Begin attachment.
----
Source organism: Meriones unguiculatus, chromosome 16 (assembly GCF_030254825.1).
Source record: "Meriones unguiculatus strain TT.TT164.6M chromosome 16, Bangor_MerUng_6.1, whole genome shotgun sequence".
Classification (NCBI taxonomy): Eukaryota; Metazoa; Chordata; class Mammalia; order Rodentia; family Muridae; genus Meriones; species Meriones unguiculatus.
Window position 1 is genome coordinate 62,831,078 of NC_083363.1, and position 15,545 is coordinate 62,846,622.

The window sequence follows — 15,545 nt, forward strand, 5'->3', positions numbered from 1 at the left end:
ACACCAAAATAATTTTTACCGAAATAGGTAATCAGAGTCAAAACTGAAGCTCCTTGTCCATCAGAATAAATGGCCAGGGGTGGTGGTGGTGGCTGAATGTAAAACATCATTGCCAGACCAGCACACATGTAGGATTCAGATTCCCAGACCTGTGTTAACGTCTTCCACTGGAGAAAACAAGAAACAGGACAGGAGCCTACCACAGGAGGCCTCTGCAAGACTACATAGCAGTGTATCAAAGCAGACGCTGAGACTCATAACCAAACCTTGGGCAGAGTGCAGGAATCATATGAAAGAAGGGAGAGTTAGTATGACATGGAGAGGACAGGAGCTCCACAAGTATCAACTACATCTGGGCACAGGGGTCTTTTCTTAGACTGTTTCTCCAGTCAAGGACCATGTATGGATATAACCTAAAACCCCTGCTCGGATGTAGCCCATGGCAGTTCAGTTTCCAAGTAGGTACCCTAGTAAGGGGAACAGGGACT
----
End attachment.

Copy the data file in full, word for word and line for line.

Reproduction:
Source organism: Meriones unguiculatus, chromosome 16 (assembly GCF_030254825.1).
Source record: "Meriones unguiculatus strain TT.TT164.6M chromosome 16, Bangor_MerUng_6.1, whole genome shotgun sequence".
Classification (NCBI taxonomy): Eukaryota; Metazoa; Chordata; class Mammalia; order Rodentia; family Muridae; genus Meriones; species Meriones unguiculatus.
Window position 1 is genome coordinate 62,831,078 of NC_083363.1, and position 15,545 is coordinate 62,846,622.

The window sequence follows — 15,545 nt, forward strand, 5'->3', positions numbered from 1 at the left end:
ACACCAAAATAATTTTTACCGAAATAGGTAATCAGAGTCAAAACTGAAGCTCCTTGTCCATCAGAATAAATGGCCAGGGGTGGTGGTGGTGGCTGAATGTAAAACATCATTGCCAGACCAGCACACATGTAGGATTCAGATTCCCAGACCTGTGTTAACGTCTTCCACTGGAGAAAACAAGAAACAGGACAGGAGCCTACCACAGGAGGCCTCTGCAAGACTACATAGCAGTGTATCAAAGCAGACGCTGAGACTCATAACCAAACCTTGGGCAGAGTGCAGGAATCATATGAAAGAAGGGAGAGTTAGTATGACATGGAGAGGACAGGAGCTCCACAAGTATCAACTACATCTGGGCACAGGGGTCTTTTCTTAGACTGTTTCTCCAGTCAAGGACCATGTATGGATATAACCTAAAACCCCTGCTCGGATGTAGCCCATGGCAGTTCAGTTTCCAAGTAGGTACCCTAGTAAGGGGAACAGGGACT